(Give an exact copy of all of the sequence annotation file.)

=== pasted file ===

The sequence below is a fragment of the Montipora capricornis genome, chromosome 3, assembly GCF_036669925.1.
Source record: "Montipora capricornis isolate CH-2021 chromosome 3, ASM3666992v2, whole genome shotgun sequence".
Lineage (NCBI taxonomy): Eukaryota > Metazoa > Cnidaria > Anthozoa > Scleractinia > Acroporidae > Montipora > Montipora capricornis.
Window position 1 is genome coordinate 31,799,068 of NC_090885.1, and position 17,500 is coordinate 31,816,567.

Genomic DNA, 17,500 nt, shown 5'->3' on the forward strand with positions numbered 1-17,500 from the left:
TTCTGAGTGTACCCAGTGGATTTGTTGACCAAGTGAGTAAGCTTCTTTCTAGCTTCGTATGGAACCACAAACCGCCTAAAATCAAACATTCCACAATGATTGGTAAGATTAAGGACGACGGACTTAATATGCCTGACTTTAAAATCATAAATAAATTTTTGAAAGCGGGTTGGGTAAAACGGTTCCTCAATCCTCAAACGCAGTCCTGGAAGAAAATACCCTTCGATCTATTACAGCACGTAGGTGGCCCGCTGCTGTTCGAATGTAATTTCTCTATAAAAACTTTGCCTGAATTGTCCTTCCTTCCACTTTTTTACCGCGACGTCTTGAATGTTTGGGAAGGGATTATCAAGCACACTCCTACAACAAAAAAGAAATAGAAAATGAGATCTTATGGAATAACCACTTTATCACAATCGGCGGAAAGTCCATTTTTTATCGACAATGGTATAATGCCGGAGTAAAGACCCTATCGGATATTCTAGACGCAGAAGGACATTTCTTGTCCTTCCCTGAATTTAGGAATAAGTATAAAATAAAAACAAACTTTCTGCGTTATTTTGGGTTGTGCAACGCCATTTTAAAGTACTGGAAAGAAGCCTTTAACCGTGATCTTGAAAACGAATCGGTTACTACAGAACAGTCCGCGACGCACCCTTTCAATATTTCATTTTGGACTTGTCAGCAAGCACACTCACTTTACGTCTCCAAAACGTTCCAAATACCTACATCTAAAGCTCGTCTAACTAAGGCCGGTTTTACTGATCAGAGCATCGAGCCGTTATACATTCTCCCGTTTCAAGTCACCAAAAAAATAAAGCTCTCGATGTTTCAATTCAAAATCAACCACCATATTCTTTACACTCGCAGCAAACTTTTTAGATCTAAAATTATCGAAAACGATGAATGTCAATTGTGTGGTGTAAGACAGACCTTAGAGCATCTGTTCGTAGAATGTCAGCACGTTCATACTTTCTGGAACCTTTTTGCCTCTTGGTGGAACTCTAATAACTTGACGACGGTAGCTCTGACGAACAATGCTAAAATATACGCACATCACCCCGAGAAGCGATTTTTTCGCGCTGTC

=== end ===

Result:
The sequence below is a fragment of the Montipora capricornis genome, chromosome 3, assembly GCF_036669925.1.
Source record: "Montipora capricornis isolate CH-2021 chromosome 3, ASM3666992v2, whole genome shotgun sequence".
Lineage (NCBI taxonomy): Eukaryota > Metazoa > Cnidaria > Anthozoa > Scleractinia > Acroporidae > Montipora > Montipora capricornis.
Window position 1 is genome coordinate 31,799,068 of NC_090885.1, and position 17,500 is coordinate 31,816,567.

Genomic DNA, 17,500 nt, shown 5'->3' on the forward strand with positions numbered 1-17,500 from the left:
TTCTGAGTGTACCCAGTGGATTTGTTGACCAAGTGAGTAAGCTTCTTTCTAGCTTCGTATGGAACCACAAACCGCCTAAAATCAAACATTCCACAATGATTGGTAAGATTAAGGACGACGGACTTAATATGCCTGACTTTAAAATCATAAATAAATTTTTGAAAGCGGGTTGGGTAAAACGGTTCCTCAATCCTCAAACGCAGTCCTGGAAGAAAATACCCTTCGATCTATTACAGCACGTAGGTGGCCCGCTGCTGTTCGAATGTAATTTCTCTATAAAAACTTTGCCTGAATTGTCCTTCCTTCCACTTTTTTACCGCGACGTCTTGAATGTTTGGGAAGGGATTATCAAGCACACTCCTACAACAAAAAAGAAATAGAAAATGAGATCTTATGGAATAACCACTTTATCACAATCGGCGGAAAGTCCATTTTTTATCGACAATGGTATAATGCCGGAGTAAAGACCCTATCGGATATTCTAGACGCAGAAGGACATTTCTTGTCCTTCCCTGAATTTAGGAATAAGTATAAAATAAAAACAAACTTTCTGCGTTATTTTGGGTTGTGCAACGCCATTTTAAAGTACTGGAAAGAAGCCTTTAACCGTGATCTTGAAAACGAATCGGTTACTACAGAACAGTCCGCGACGCACCCTTTCAATATTTCATTTTGGACTTGTCAGCAAGCACACTCACTTTACGTCTCCAAAACGTTCCAAATACCTACATCTAAAGCTCGTCTAACTAAGGCCGGTTTTACTGATCAGAGCATCGAGCCGTTATACATTCTCCCGTTTCAAGTCACCAAAAAAATAAAGCTCTCGATGTTTCAATTCAAAATCAACCACCATATTCTTTACACTCGCAGCAAACTTTTTAGATCTAAAATTATCGAAAACGATGAATGTCAATTGTGTGGTGTAAGACAGACCTTAGAGCATCTGTTCGTAGAATGTCAGCACGTTCATACTTTCTGGAACCTTTTTGCCTCTTGGTGGAACTCTAATAACTTGACGACGGTAGCTCTGACGAACAATGCTAAAATATACGCACATCACCCCGAGAAGCGATTTTTTCGCGCTGTC